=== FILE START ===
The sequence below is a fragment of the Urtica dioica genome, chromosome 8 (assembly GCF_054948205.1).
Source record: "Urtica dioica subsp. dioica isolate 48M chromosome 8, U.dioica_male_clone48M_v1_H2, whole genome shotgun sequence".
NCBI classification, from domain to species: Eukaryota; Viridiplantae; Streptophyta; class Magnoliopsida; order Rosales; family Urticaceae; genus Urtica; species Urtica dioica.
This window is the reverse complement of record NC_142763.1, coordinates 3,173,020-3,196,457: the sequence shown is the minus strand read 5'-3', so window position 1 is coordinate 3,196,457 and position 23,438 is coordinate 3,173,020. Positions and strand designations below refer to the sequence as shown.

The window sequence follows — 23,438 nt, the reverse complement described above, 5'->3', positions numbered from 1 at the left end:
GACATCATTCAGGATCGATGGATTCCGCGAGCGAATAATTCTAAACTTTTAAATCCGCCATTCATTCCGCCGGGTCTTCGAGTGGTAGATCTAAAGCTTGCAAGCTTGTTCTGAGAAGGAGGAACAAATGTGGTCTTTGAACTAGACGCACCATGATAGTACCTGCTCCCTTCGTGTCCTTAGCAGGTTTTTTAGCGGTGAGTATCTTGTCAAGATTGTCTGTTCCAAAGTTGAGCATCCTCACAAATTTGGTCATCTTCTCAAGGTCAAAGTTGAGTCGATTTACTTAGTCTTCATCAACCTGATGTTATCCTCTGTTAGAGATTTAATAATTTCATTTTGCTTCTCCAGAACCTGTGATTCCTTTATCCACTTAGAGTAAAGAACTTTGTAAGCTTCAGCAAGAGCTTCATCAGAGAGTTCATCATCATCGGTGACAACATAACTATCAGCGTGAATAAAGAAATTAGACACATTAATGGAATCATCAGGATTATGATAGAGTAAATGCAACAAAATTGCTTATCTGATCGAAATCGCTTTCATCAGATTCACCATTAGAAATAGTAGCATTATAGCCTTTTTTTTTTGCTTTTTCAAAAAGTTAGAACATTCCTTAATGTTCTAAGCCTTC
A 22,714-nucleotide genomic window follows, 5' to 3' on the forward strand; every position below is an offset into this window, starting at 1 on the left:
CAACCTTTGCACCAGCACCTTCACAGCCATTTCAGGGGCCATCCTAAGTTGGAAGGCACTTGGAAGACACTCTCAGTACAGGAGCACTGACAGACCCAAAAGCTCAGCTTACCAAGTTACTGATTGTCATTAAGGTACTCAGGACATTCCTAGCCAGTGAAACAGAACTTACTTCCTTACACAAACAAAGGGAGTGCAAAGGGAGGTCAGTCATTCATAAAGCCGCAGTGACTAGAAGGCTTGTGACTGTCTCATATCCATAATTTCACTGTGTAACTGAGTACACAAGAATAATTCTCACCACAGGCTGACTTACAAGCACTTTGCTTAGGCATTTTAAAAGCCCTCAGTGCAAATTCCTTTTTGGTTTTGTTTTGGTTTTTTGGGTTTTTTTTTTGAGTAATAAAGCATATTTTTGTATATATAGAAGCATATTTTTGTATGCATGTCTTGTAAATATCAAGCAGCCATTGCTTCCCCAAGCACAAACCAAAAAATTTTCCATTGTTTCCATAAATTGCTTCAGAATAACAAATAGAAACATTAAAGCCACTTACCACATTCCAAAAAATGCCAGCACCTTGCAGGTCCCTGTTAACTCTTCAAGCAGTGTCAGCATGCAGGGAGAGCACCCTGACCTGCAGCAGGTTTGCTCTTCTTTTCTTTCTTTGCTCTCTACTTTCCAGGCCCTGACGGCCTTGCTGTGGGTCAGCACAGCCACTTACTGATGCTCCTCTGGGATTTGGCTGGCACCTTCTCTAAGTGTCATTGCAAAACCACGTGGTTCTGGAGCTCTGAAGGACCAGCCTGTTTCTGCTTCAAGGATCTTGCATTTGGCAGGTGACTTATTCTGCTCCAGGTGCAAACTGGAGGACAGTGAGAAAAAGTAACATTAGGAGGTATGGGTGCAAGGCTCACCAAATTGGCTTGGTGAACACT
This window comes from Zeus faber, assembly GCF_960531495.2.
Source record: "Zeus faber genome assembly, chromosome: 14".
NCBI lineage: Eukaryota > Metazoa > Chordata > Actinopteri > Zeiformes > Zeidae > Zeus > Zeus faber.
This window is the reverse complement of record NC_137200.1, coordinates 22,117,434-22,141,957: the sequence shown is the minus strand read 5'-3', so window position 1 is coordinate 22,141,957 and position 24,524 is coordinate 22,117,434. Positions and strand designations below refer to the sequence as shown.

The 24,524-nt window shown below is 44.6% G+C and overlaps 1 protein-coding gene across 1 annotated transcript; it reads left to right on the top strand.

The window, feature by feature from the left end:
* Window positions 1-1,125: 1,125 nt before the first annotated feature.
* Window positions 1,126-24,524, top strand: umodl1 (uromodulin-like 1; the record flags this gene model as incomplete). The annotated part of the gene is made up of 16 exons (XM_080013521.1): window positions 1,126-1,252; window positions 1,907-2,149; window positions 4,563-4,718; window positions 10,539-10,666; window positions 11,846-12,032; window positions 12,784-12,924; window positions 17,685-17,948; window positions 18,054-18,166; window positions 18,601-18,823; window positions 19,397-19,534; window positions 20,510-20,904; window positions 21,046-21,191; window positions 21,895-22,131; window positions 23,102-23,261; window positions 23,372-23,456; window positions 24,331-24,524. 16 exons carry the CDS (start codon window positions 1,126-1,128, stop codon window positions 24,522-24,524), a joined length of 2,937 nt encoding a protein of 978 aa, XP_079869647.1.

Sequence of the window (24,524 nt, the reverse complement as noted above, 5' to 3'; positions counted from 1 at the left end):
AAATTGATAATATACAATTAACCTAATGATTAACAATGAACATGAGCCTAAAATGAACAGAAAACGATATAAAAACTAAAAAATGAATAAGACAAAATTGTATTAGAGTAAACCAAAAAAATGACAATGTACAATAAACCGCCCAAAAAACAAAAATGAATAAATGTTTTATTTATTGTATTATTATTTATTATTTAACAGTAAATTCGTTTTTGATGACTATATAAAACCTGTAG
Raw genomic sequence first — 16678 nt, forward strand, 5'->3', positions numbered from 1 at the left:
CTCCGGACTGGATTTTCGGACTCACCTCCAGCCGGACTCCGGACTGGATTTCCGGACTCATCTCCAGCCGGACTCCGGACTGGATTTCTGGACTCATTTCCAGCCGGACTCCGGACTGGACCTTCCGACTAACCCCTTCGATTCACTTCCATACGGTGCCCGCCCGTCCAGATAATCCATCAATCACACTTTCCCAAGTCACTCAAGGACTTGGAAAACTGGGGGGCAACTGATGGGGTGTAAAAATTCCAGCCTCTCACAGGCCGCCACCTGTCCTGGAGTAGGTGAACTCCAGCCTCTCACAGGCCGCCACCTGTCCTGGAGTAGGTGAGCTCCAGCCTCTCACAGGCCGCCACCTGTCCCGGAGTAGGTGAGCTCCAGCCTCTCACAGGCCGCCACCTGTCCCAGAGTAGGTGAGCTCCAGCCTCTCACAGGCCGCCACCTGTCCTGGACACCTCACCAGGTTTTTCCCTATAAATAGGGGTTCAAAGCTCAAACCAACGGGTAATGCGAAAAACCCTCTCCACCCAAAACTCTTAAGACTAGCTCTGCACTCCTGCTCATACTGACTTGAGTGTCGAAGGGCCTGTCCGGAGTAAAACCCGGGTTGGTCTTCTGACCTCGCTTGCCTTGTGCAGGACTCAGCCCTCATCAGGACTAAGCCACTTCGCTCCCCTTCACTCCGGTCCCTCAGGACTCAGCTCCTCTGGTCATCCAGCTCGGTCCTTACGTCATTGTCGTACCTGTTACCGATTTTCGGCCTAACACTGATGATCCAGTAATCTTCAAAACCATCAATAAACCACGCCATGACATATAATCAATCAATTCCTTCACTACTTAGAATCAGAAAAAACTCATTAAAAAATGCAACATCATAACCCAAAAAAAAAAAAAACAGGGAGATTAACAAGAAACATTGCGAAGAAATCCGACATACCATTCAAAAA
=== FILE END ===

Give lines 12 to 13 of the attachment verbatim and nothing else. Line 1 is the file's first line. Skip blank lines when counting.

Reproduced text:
This window is the reverse complement of record NC_137200.1, coordinates 22,117,434-22,141,957: the sequence shown is the minus strand read 5'-3', so window position 1 is coordinate 22,141,957 and position 24,524 is coordinate 22,117,434. Positions and strand designations below refer to the sequence as shown.

The 24,524-nt window shown below is 44.6% G+C and overlaps 1 protein-coding gene across 1 annotated transcript; it reads left to right on the top strand.